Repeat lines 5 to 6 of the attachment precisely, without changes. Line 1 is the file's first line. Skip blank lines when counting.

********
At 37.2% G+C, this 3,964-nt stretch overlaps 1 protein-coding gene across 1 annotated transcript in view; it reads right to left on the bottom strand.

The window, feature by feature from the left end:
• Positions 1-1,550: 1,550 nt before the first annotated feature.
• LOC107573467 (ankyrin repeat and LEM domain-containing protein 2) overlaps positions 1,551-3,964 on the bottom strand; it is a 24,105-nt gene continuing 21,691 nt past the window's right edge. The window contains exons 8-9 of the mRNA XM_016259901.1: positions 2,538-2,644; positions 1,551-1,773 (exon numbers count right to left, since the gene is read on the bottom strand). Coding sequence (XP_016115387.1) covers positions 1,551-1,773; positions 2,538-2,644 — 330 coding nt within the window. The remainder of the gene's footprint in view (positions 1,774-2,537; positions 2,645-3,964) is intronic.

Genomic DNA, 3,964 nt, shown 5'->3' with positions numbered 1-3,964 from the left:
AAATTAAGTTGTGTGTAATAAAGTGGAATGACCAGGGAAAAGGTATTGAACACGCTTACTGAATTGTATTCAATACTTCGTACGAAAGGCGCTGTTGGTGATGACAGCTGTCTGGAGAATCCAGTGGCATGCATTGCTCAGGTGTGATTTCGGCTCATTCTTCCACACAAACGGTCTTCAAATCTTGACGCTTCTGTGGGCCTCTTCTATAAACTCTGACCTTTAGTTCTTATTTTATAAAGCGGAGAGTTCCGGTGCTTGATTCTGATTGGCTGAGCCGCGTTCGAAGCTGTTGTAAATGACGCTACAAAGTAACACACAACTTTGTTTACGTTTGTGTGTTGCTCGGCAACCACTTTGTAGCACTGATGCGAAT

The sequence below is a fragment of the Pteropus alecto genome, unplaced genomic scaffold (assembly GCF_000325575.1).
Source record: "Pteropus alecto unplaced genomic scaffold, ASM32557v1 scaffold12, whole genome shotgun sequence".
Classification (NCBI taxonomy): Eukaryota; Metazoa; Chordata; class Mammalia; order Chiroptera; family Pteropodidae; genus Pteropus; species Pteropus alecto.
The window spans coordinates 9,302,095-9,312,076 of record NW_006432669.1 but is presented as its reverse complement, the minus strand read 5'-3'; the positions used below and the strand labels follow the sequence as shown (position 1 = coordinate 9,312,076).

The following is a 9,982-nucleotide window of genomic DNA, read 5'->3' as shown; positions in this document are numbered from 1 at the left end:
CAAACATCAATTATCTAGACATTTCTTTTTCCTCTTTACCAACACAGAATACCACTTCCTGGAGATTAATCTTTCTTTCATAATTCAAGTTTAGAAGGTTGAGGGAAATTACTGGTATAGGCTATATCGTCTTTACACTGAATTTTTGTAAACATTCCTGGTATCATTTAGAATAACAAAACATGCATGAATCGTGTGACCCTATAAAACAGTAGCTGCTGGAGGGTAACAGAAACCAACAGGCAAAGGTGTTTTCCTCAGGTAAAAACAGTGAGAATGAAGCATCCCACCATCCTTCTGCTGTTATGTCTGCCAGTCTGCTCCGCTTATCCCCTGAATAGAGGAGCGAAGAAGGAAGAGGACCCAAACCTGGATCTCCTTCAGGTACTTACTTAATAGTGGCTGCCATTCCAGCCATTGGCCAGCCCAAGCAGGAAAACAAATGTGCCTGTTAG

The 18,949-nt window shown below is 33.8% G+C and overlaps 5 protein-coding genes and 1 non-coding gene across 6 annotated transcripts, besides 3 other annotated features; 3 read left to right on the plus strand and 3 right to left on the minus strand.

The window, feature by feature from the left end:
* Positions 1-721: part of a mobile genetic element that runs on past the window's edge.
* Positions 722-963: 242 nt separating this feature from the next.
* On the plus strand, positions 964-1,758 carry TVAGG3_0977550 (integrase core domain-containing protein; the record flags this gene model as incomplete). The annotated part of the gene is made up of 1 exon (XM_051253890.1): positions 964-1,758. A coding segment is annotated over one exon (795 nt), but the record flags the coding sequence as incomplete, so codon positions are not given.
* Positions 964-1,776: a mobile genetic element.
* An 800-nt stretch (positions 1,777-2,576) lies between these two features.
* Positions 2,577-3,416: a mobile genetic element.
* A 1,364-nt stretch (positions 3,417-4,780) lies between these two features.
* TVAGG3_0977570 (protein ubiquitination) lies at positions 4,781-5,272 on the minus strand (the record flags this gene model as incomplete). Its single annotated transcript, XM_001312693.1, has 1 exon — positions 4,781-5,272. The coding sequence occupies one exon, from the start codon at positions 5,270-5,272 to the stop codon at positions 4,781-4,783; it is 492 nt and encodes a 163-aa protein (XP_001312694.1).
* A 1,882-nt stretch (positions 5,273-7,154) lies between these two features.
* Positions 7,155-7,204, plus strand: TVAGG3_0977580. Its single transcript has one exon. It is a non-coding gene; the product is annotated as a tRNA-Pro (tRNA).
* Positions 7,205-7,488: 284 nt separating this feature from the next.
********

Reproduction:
Genomic DNA, 3,964 nt, shown 5'->3' with positions numbered 1-3,964 from the left:
AAATTAAGTTGTGTGTAATAAAGTGGAATGACCAGGGAAAAGGTATTGAACACGCTTACTGAATTGTATTCAATACTTCGTACGAAAGGCGCTGTTGGTGATGACAGCTGTCTGGAGAATCCAGTGGCATGCATTGCTCAGGTGTGATTTCGGCTCATTCTTCCACACAAACGGTCTTCAAATCTTGACGCTTCTGTGGGCCTCTTCTATAAACTCTGACCTTTAGTTCTTATTTTATAAAGCGGAGAGTTCCGGTGCTTGATTCTGATTGGCTGAGCCGCGTTCGAAGCTGTTGTAAATGACGCTACAAAGTAACACACAACTTTGTTTACGTTTGTGTGTTGCTCGGCAACCACTTTGTAGCACTGATGCGAAT